I'm from the midwest in the US and I'm really confused as well... I also don't find anything particularly funny or poignant in this. So yeah, color me confused in the US. 16:52, 8 January 2018 (UTC) Sam

At a guess, because we're coming up on the anniversary of Trump's inauguration. Wwoods (talk) 23:26, 8 January 2018 (UTC)

I think the idea is that this map, while interesting as an object, still sort of fails as a map - it doesn't provide the sort of easily digestible information that a map of this variety is supposed to show. Conceptually, I don't think it's that different than #1138 (Heatmap) - the map more or less shows population density and fails to easily communicate party alignment. As to why it's showing up in the first year of 2018, my best guess is that mid-term elections are this year...?

My friend I showed the comic to thinks it could be a general political commentary on the uselessness of these kinds of maps. 1. the map is a year old: useless. 2. there are no numbers: useless. 17:04, 8 January 2018 (UTC) Sam.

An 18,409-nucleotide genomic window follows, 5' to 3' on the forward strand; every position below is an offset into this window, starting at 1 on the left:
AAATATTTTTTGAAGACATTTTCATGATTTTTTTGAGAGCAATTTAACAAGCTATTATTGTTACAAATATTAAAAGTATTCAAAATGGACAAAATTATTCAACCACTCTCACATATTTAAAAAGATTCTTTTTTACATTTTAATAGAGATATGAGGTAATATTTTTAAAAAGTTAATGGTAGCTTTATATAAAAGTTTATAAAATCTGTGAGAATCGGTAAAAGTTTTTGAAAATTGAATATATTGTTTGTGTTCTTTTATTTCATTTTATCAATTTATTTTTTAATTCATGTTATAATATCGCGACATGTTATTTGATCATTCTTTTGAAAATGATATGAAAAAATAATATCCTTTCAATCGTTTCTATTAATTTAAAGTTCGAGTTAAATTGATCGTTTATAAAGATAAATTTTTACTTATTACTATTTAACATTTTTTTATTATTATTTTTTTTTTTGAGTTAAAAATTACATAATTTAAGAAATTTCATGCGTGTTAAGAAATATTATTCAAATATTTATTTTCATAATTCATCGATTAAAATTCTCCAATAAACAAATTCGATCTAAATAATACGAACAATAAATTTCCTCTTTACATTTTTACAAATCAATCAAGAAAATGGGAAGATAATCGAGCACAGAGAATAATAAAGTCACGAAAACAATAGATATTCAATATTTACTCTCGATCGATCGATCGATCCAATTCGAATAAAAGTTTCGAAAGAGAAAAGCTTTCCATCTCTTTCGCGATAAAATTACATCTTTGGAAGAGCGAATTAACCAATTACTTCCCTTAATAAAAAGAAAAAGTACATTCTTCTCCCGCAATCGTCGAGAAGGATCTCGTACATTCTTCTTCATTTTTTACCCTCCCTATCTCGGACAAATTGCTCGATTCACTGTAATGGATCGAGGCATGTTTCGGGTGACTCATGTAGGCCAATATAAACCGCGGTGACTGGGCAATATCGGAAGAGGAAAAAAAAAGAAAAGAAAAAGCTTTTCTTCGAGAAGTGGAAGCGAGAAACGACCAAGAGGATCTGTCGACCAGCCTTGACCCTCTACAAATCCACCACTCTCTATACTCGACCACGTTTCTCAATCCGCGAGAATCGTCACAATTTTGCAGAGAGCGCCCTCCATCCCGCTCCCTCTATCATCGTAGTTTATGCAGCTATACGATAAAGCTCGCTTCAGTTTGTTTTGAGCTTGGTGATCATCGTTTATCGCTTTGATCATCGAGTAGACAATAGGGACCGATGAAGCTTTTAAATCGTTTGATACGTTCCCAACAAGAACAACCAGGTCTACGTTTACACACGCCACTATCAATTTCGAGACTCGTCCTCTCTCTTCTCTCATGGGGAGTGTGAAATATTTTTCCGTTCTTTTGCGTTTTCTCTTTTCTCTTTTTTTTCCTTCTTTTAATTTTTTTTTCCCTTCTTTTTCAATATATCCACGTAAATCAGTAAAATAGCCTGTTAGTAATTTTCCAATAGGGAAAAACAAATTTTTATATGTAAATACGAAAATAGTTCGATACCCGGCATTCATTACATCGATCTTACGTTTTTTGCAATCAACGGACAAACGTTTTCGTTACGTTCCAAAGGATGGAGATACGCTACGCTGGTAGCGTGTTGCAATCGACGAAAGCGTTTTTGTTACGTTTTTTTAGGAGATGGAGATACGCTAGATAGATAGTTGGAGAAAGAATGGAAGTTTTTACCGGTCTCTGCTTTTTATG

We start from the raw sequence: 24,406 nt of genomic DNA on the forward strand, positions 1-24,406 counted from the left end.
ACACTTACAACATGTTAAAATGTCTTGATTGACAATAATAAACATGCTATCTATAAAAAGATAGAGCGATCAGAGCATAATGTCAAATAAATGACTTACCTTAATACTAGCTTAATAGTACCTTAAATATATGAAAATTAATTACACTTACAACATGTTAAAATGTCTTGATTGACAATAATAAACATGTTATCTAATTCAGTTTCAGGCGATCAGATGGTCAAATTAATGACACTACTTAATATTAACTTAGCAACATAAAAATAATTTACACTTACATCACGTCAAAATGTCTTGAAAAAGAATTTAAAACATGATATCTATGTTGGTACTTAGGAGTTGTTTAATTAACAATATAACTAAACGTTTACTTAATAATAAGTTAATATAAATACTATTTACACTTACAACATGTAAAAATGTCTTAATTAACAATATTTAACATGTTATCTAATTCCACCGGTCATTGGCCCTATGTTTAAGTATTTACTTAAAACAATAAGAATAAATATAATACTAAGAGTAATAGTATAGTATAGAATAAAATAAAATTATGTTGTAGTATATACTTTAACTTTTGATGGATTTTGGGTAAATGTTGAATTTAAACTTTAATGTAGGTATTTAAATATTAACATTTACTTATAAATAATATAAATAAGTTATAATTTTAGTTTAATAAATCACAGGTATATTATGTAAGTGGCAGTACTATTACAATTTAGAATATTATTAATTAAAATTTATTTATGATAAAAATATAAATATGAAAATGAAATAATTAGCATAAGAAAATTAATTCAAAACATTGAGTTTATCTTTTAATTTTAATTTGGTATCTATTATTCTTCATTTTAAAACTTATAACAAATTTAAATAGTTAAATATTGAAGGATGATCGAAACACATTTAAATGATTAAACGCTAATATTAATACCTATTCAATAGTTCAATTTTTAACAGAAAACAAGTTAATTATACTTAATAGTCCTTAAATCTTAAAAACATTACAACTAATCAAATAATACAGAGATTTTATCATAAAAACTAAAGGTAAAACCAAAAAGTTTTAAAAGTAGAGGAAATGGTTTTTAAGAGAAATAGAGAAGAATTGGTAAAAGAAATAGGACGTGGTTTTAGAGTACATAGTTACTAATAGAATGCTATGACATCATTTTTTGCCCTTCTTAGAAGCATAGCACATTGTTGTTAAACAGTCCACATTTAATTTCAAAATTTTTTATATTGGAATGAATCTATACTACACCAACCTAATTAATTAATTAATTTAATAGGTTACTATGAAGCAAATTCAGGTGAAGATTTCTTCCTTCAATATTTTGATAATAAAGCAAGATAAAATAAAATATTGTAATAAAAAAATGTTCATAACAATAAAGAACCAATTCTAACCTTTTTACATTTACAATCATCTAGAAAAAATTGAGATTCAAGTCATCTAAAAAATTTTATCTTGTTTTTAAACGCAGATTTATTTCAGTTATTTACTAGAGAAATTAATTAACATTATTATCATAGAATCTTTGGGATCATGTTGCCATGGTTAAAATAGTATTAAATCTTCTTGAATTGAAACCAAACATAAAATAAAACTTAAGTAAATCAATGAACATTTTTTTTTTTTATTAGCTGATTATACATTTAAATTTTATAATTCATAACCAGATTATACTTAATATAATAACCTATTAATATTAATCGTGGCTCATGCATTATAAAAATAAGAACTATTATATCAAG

I'm wondering if it has to do with the fact that Trump just disbanded the commission on voter fraud. I think I heard somewhere that this commission was to "prove why Trump should have won the popular vote". I think the map relates to the whole popular vote versus electoral college discussion.-- 17:17, 8 January 2018 (UTC)

I think it might be claiming Trump only won because very many people failed to vote? Either that, or as already mentioned, it's about how useless these maps can be. That's right, Jacky720 just signed this (talk | contribs) 17:20, 8 January 2018 (UTC)

The point of the map is that the standard choropleth map for the 2016 election shows the vast majority of us area voting for Donald Trump. (shown on this link http://brilliantmaps.com/2016-county-election-map/) The comic is criticizing the visual accuracy of chloropleth maps in giving a strong understanding of election results (as the majority of voters voted for Hillary). ---- -- Widea (talk) (please sign your comments with ~~~~)

Actually, less than "a majority of voters" voted for her. A majority of the voters that voted for either her or Trump voted for her. But a "majority of the voters" means more than half the voters (including those who voted for other candidates besides the two major ones), and she and Trump each got slightly less than half of the total. 06:32, 14 February 2018 (UTC)